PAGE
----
Undiagnosed sexually transmitted infections (STI) can increase negative premenstrual symptoms (PMS) in women, according to a study.
Despite being known to have an anti-social effect on women's lives, altering their moods, energy levels, eating habits and even sex drive, periods are not recognised as a scientific factor in the study of female health.
However, since some STI infections are asymptomatic, for instance 70 percent of people diagnosed with Chlamydia are unware of it, and can lead to fertility issues, the study authors caution that these results are significant, and that reproductive health needs to be taken more seriously by both the scientific community and women in general.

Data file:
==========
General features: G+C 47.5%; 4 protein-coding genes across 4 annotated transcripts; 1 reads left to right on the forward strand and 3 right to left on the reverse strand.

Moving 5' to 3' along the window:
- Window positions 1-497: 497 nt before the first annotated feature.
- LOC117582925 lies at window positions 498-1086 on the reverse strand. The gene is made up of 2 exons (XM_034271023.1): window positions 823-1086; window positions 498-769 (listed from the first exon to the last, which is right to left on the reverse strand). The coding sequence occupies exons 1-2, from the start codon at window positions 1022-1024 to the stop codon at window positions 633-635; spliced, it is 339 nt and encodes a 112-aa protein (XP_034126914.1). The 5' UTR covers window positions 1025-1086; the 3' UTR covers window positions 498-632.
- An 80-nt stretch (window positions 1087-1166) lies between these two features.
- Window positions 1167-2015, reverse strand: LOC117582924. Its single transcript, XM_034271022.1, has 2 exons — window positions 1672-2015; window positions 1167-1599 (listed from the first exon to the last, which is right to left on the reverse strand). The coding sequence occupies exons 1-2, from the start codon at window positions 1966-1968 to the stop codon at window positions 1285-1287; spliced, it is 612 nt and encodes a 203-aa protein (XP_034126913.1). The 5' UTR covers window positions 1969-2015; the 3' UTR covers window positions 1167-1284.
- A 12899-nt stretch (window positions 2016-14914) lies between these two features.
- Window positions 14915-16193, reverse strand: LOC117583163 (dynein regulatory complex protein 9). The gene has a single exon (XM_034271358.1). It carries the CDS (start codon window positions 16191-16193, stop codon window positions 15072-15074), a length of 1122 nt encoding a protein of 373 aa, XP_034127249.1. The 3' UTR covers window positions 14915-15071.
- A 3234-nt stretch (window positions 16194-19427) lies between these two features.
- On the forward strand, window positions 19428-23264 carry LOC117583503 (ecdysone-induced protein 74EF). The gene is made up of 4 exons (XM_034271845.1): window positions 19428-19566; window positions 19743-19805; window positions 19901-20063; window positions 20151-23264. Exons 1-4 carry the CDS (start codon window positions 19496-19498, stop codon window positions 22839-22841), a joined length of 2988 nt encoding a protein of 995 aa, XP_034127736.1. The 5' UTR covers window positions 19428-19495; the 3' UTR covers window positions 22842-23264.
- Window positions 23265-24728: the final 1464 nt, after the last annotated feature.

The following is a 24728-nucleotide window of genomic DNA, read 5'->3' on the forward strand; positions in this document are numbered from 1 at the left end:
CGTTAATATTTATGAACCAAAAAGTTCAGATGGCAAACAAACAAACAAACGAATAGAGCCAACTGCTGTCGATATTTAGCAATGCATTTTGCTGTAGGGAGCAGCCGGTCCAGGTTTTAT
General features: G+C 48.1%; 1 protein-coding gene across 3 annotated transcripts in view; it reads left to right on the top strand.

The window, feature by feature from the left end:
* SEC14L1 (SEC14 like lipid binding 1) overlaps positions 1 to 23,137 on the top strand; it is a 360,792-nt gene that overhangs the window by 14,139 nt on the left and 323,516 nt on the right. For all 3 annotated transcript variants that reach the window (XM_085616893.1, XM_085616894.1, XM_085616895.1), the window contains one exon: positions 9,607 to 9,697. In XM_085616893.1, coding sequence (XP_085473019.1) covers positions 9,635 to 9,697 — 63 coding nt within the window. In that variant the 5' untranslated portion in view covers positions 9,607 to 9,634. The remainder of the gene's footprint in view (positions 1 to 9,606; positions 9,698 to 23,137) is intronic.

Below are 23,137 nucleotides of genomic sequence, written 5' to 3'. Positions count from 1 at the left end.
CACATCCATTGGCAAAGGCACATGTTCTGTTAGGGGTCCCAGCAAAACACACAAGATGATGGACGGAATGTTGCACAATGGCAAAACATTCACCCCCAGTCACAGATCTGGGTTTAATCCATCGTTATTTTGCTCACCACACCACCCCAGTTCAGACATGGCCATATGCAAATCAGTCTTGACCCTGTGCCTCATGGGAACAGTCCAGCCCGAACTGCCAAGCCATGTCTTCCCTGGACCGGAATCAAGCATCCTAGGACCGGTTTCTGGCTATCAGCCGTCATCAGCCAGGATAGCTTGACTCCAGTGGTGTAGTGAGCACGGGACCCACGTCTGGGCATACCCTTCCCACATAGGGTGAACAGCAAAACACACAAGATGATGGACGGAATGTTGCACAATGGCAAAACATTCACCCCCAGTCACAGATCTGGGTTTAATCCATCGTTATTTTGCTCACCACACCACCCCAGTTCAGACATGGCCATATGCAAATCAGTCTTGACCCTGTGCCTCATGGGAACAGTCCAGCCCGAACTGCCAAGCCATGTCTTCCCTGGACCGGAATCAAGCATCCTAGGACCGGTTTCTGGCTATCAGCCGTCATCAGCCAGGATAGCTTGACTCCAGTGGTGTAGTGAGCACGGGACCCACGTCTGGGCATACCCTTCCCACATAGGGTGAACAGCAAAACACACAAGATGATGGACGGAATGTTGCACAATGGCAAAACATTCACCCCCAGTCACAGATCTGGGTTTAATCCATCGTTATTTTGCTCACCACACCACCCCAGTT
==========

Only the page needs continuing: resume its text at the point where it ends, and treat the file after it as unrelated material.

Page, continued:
Lead author Dr Alexandra Alvergne of Oxford University, said: "Even now, when I write a research application on PMS, I still think 'will this be taken seriously?' that needs to change. Not understanding or even acknowledging that PMS is more than 'women's raging hormones' but rather, the by-product of cyclical immunity makes it harder to identify diseases and can even delay diagnosis of infections such as STIs, which can affect women's fertility."
Dr Alvergne said: "Our research shows that by better understanding their period and menstrual cycle, women could potentially improve their health. If you know that severe PMS could be an indicator of an underlying STI, you are more likely to listen to your body."
The study appears in the journal Trends in Ecology and Evolution.
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